the Arab plan: A truly innovative turning point for the future of this beautiful valley was marked in 2010, thanks to the highly ambitious project of the Egyptian company Orascom Developement, an international leader in the development and management of integrated towns and holiday resort. “Andermatt Swiss Alps” is the brainchild of its well-known manufacturer Samih Sawiris. The company gets exceptionally exemption from the federal law "Lex Koller", which puts restrictions on non-resident ownership of land and property in Switzerland. The exemption allows “Andermatt Swiss Alps” to include six new luxury hotels about 500 large apartments in 42 buildings and 25 luxury villas. All of them are currently under construction. Notably, this is the first project by the company in Europe and it will fit perfectly in the historic village. Moreover, the realisation of more than 700 parking spaces in an area called the podium will free up the city center’s traffic. Andermatt will also be equipped with numerous excellent sport facilities and added infrastructure to the ski area that will connect it to the neighboring resort Sedrun.






Andermatt has an alpine climate. It is highly unlikely that you will spot any artificial snow machines. If you do, it is a rare sight. In fact, snowfalls are frequent and abundant in this valley. It’s cold in winter and warm in summer, which makes it the perfect destination for those exasperated by the heat of the city, who want to enjoy cool days in August. If visiting in summer, however, it’s worth paying close attention to sudden storms, usually in the afternoon, which often burst only minutes after clear and blue skies.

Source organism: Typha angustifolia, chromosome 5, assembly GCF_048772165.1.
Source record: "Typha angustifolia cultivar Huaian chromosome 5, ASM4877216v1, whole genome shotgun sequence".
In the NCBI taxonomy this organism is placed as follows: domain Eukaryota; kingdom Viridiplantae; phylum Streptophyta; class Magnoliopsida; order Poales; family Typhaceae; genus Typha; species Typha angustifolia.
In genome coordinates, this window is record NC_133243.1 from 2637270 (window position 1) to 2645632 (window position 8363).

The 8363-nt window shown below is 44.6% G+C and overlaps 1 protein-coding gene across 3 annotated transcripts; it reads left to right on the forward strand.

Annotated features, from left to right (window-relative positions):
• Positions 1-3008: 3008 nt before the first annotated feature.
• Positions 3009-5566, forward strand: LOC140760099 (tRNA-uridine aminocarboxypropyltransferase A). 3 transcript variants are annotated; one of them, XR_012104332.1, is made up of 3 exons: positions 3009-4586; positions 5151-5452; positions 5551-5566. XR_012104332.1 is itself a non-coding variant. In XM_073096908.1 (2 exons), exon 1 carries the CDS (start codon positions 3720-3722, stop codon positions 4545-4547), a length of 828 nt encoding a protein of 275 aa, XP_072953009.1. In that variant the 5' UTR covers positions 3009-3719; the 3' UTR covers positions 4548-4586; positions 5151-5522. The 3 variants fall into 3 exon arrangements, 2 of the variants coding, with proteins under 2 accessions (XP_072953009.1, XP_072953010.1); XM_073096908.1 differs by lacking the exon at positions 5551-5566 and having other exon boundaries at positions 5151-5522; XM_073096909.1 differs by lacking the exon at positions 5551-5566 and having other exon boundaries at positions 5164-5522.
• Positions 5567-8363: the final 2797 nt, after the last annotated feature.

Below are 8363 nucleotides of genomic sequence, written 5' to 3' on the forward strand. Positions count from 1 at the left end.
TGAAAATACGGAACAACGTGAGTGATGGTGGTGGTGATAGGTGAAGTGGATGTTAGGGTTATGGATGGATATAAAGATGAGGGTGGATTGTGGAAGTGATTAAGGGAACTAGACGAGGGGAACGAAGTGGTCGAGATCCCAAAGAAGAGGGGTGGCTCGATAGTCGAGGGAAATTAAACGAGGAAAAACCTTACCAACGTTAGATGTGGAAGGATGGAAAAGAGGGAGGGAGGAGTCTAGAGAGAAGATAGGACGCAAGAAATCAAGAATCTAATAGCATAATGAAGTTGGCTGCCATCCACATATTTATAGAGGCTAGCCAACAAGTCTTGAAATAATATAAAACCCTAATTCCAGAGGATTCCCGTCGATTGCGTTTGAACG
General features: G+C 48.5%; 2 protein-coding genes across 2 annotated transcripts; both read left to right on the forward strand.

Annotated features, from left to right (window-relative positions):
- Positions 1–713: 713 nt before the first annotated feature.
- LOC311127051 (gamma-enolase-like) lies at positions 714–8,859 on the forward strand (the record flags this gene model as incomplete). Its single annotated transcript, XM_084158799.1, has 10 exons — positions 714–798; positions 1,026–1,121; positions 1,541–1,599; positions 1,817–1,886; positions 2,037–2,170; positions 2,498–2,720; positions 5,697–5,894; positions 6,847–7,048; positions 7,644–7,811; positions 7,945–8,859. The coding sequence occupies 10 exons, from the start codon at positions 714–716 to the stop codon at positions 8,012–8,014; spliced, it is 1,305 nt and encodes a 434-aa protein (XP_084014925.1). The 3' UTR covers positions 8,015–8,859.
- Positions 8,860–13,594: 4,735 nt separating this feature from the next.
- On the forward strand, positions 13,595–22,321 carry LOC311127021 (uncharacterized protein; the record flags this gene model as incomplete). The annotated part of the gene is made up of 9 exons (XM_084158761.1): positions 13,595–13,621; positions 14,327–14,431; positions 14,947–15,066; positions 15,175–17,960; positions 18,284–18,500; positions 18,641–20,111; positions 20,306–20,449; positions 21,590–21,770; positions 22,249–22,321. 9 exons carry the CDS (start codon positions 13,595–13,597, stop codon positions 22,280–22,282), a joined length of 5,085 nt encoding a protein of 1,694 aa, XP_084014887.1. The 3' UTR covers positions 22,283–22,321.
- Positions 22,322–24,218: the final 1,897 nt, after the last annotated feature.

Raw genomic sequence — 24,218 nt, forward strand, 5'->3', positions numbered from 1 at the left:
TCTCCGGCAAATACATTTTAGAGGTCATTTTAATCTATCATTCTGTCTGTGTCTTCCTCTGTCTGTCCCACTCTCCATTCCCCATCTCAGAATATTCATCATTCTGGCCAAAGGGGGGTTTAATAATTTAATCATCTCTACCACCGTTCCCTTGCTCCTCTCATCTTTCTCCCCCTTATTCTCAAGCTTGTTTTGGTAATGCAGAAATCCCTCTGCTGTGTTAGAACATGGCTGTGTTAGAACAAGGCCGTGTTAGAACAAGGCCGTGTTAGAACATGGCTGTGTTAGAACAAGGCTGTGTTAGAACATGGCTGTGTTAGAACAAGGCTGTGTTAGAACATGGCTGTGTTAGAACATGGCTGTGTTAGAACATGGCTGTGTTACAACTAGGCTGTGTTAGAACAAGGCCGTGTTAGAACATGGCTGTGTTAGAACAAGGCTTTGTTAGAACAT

Looking at the landscape around Andermatt, it is pretty obvious why tourism is flourishing here. The view into the valley is captivating. The eye wanders from houses that are huddled against each other, to the large and barren faces of towering mountains to finally spot, above the village, a triangle of forest, guardian and protector of the village against avalanches and landslides. In summer, Andermatt is the ideal place for hiking and mountain biking, skydiving, mountain climbing, even fishing. The Gotthard region is also the ideal place to start an exploration of the mountain passes of Central Switzerland. They can be travelled with the historic Gotthard post coach or the Furka steam train. The so-called tour of the three passes, which includes the mountain passes of Furka, Grimsel and Susten, offers spectacular views. The tour is 120 kilometers long and can be completed in a day.


During the winter, the whole area is transformed into a magnificent ski arena, with over 30 lifts and 200 kilometers of slopes. It’s a true paradise for lovers of downhill and snowboarding, a specialty for which Andermatt is well known throughout Europe. For those who practice carving, the Gemsstock is a special treat, as it has one of the first alpine slopes designed especially for this sport. Cross-country skiers will find enjoyment on various trails. The 20 kilometre long path between Andermatt and Realp deserves special mention. Get more information here: